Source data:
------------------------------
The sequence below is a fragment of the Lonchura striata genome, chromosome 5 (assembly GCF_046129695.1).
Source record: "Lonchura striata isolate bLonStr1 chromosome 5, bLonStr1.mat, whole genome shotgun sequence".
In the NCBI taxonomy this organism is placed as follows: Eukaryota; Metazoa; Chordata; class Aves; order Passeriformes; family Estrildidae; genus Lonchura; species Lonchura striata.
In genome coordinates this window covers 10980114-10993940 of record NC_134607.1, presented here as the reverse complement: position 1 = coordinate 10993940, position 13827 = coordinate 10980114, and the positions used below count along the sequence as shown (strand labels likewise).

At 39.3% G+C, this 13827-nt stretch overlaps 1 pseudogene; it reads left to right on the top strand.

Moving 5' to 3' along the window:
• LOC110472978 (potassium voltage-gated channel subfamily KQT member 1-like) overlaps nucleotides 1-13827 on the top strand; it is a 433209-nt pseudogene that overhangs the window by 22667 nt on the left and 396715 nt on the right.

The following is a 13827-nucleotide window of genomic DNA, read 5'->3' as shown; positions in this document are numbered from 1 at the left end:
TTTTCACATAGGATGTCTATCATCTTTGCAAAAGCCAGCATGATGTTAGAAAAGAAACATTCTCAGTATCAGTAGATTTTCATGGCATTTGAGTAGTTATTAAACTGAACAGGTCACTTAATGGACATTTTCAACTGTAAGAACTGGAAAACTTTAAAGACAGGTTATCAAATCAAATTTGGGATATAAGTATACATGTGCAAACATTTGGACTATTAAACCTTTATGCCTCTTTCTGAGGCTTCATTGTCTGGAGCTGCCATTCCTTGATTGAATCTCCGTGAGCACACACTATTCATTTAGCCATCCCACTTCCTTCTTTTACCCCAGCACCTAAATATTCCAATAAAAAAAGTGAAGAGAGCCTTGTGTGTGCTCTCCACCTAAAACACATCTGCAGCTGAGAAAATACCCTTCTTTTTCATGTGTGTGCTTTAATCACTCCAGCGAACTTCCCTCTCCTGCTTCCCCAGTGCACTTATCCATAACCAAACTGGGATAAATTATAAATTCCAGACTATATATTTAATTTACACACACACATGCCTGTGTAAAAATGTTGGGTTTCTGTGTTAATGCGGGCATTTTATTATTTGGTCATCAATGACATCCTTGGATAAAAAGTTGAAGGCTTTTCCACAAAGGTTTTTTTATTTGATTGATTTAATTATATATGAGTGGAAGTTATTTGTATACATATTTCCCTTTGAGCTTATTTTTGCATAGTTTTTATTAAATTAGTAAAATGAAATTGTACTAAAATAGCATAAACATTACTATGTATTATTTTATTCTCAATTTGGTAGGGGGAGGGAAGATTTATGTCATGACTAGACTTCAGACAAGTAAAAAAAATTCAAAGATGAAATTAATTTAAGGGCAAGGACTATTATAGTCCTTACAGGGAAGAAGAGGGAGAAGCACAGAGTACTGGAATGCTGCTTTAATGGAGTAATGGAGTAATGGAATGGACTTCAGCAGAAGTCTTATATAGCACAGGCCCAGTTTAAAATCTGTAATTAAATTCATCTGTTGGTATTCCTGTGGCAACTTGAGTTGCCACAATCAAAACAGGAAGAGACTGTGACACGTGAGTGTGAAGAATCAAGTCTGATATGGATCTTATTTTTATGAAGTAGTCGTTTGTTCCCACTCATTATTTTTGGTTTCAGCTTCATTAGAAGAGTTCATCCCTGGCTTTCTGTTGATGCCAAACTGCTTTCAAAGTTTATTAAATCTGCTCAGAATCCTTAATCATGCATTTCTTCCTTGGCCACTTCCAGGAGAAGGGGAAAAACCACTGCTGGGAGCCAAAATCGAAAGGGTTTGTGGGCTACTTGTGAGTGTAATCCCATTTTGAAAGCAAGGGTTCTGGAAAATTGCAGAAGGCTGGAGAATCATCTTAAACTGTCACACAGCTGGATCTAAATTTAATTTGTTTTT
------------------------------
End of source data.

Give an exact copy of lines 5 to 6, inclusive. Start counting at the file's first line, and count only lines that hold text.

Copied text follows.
At 39.3% G+C, this 13827-nt stretch overlaps 1 pseudogene; it reads left to right on the top strand.

Moving 5' to 3' along the window: